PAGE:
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Income Tax

Volume 981: debated on Wednesday 26 March 1980

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I now turn to my main proposals for income tax. The cuts that I made last year were an important start on reducing the oppressive burden of direct taxation. At every income level, taxpayers now retain a significantly larger share of their incomes, which they are free to spend or save as they choose. I intend to do more in the future, but at a time when output is falling and we are making further heavy cuts in public expenditure I cannot afford to protect income taxpayers fully from the effects of inflation. This, then, must be a year of consolidation.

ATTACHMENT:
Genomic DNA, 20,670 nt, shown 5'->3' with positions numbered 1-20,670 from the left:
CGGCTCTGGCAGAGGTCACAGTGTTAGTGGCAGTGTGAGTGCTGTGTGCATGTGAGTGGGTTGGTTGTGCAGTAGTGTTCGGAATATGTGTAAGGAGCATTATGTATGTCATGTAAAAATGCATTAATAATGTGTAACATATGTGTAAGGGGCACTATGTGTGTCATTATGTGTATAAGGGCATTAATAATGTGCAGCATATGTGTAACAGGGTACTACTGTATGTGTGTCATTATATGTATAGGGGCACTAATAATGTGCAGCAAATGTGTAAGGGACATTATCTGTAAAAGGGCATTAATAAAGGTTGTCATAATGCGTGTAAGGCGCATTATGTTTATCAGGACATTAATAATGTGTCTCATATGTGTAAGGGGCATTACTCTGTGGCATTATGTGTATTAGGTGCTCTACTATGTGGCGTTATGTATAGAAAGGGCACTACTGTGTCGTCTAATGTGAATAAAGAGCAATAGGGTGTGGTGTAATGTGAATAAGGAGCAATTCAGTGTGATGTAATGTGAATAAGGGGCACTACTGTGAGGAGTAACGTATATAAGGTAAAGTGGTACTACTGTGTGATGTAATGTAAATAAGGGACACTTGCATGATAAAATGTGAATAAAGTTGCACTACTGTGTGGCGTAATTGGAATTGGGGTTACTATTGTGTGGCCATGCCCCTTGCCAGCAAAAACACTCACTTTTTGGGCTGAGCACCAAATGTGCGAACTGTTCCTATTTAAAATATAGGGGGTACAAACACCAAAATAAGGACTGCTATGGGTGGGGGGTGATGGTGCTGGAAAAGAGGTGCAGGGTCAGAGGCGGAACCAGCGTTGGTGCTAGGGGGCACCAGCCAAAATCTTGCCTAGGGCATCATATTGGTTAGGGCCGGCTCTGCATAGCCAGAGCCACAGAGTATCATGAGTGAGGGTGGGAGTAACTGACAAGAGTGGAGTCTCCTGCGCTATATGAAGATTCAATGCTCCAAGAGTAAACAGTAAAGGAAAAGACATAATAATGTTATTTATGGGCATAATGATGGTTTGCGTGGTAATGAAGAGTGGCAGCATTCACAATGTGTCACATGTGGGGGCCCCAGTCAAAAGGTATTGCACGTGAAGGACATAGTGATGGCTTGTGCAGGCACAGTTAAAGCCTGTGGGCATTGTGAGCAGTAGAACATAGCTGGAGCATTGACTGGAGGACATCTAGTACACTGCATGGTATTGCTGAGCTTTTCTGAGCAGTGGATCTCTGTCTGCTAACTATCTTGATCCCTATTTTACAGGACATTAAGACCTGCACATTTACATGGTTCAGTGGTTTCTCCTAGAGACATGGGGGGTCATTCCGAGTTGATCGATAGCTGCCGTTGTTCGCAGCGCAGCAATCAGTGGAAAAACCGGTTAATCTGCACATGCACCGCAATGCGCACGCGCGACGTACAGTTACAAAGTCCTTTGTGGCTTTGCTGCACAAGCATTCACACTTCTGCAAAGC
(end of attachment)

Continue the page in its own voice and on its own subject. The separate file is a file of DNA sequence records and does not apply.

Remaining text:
At first sight that would suggest increases in the personal allowances which fall some way short of the rise in prices during 1979, but this would have a number of undesirable effects. It would lower the starting point of income tax in real terms, compared with a year ago. It would increase the number of taxpayers. It would narrow the gap between tax thresholds and the main social security benefits, and it would impose particularly heavy burdens on those with the smallest incomes. All those effects would be most undesirable.

Given the limited scope available, I have considered how to avoid these consequences. I mean to do so by adopting an alternative approach. I propose to increase the main income tax allowances by 18 per cent. or so, which is in line with the rise in prices and in conformity with the indexation requirement of the 1977 Finance Act. This will bring substantial relief to all taxpayers. But in order to afford this I intend to remove the lower rate band of taxation, levied at 25 per cent. on the first £750 of taxable income. This combination will protect the position of the very poorest taxpayers whilst ensuring that basic rate taxpayers receive some, though not complete, protection from the rise in prices.